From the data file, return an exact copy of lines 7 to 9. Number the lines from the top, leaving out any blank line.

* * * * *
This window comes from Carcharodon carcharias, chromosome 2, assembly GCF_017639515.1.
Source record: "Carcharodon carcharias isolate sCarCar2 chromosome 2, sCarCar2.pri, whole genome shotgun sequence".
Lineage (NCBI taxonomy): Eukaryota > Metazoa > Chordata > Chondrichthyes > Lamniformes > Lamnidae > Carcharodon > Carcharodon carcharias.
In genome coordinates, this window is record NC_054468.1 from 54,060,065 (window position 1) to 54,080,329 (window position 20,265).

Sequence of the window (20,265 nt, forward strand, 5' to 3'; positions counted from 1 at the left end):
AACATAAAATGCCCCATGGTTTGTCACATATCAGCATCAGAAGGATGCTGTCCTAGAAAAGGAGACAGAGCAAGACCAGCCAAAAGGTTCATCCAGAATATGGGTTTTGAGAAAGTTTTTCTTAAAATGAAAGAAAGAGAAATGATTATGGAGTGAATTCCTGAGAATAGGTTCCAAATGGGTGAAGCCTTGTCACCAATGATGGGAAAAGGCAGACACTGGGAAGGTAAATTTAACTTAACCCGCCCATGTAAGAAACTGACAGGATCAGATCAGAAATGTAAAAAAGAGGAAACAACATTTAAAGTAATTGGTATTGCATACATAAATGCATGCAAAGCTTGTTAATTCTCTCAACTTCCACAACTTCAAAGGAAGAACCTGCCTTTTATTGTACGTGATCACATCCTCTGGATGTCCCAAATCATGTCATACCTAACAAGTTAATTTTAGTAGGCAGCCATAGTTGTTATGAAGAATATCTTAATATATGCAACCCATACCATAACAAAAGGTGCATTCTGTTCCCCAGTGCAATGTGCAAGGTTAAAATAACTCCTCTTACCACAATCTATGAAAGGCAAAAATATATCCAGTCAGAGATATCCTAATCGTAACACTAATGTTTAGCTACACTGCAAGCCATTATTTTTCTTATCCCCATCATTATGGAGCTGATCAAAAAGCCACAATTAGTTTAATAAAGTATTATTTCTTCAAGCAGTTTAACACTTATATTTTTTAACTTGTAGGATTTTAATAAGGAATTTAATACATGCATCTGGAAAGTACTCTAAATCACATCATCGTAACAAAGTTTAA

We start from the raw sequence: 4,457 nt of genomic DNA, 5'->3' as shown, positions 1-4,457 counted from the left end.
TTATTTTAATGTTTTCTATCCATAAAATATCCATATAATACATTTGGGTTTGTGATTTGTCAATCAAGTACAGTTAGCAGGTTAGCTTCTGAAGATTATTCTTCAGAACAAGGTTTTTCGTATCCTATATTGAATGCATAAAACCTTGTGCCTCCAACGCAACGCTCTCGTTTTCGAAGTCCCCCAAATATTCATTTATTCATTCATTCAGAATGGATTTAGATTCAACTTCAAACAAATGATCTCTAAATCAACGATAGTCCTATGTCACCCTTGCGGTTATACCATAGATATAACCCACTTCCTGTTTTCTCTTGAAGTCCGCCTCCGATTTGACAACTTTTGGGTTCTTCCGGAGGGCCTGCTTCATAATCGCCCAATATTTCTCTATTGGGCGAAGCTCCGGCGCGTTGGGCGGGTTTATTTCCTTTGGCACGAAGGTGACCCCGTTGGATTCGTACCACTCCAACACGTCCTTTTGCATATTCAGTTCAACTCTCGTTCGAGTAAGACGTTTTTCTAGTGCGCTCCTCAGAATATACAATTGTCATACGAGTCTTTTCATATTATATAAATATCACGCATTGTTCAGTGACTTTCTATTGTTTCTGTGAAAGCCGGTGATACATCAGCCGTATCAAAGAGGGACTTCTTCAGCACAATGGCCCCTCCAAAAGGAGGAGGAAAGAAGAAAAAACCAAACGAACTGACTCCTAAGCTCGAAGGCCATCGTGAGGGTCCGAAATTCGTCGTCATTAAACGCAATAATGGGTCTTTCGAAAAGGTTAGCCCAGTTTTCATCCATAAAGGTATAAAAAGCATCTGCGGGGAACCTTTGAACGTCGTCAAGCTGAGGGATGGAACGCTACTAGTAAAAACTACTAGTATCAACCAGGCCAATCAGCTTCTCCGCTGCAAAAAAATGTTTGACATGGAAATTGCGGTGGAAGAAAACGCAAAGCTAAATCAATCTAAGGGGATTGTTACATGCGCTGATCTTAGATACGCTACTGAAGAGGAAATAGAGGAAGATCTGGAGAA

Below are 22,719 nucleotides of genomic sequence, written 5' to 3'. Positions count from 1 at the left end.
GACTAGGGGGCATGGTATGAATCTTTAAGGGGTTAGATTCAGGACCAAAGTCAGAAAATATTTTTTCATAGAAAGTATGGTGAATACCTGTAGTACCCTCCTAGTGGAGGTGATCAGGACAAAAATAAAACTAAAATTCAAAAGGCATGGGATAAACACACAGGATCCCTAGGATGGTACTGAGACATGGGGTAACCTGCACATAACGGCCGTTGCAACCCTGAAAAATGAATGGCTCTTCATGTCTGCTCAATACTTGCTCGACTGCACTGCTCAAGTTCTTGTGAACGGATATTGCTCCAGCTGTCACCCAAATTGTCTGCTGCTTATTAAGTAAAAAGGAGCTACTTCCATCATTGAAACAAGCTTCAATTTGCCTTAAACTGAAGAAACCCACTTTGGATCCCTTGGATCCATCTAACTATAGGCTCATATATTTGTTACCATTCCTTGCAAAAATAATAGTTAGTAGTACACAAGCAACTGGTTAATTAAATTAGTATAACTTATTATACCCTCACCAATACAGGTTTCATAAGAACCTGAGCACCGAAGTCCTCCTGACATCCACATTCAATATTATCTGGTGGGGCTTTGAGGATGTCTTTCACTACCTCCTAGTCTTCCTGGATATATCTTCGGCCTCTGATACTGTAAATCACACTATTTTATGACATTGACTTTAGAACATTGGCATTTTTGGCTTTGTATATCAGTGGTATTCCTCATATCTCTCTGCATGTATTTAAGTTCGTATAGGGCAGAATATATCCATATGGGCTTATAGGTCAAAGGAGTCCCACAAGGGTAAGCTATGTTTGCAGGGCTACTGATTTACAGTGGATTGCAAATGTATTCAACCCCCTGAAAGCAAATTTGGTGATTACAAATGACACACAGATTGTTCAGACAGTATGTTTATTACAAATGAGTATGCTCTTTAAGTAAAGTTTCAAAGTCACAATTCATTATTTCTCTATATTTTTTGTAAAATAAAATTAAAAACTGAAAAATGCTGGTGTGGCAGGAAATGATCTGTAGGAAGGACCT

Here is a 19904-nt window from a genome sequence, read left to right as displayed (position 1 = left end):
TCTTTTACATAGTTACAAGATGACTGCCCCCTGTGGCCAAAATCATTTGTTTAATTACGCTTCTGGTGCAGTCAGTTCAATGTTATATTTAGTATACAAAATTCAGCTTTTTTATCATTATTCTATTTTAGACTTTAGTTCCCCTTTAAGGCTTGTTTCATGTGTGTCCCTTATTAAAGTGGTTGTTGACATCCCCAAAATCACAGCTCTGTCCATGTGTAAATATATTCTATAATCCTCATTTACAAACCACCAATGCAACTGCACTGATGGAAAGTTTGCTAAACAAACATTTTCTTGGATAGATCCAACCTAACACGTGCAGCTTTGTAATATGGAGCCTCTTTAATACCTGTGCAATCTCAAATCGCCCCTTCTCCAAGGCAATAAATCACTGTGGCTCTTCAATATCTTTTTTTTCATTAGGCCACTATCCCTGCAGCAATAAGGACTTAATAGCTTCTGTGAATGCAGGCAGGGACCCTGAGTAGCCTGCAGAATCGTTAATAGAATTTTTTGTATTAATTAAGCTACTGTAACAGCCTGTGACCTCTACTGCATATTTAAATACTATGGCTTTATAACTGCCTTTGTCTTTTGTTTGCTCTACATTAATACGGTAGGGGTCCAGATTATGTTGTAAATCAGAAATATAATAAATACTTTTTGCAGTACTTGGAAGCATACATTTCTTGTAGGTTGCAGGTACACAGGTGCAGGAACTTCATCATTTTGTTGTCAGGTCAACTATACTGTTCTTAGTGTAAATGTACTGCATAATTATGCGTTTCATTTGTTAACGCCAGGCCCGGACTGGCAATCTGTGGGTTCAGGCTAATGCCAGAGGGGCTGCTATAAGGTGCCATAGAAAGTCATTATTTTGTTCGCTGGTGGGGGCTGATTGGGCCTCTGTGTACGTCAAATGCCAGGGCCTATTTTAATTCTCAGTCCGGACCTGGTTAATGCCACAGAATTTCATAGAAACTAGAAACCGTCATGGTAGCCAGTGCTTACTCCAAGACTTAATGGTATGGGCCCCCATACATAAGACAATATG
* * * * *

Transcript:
We start from the raw sequence: 4,457 nt of genomic DNA, 5'->3' as shown, positions 1-4,457 counted from the left end.
TTATTTTAATGTTTTCTATCCATAAAATATCCATATAATACATTTGGGTTTGTGATTTGTCAATCAAGTACAGTTAGCAGGTTAGCTTCTGAAGATTATTCTTCAGAACAAGGTTTTTCGTATCCTATATTGAATGCATAAAACCTTGTGCCTCCAACGCAACGCTCTCGTTTTCGAAGTCCCCCAAATATTCATTTATTCATTCATTCAGAATGGATTTAGATTCAACTTCAAACAAATGATCTCTAAATCAACGATAGTCCTATGTCACCCTTGCGGTTATACCATAGATATAACCCACTTCCTGTTTTCTCTTGAAGTCCGCCTCCGATTTGACAACTTTTGGGTTCTTCCGGAGGGCCTGCTTCATAATCGCCCAATATTTCTCTATTGGGCGAAGCTCCGGCGCGTTGGGCGGGTTTATTTCCTTTGGCACGAAGGTGACCCCGTTGGATTCGTACCACTCCAACACGTCCTTTTGCATATTCAGTTCAACTCTCGTTCGAGTAAGACGTTTTTCTAGTGCGCTCCTCAGAATATACAATTGTCATACGAGTCTTTTCATATTATATAAATATCACGCATTGTTCAGTGACTTTCTATTGTTTCTGTGAAAGCCGGTGATACATCAGCCGTATCAAAGAGGGACTTCTTCAGCACAATGGCCCCTCCAAAAGGAGGAGGAAAGAAGAAAAAACCAAACGAACTGACTCCTAAGCTCGAAGGCCATCGTGAGGGTCCGAAATTCGTCGTCATTAAACGCAATAATGGGTCTTTCGAAAAGGTTAGCCCAGTTTTCATCCATAAAGGTATAAAAAGCATCTGCGGGGAACCTTTGAACGTCGTCAAGCTGAGGGATGGAACGCTACTAGTAAAAACTACTAGTATCAACCAGGCCAATCAGCTTCTCCGCTGCAAAAAAATGTTTGACATGGAAATTGCGGTGGAAGAAAACGCAAAGCTAAATCAATCTAAGGGGATTGTTACATGCGCTGATCTTAGATACGCTACTGAAGAGGAAATAGAGGAAGATCTGGAGAA

Below are 22,719 nucleotides of genomic sequence, written 5' to 3'. Positions count from 1 at the left end.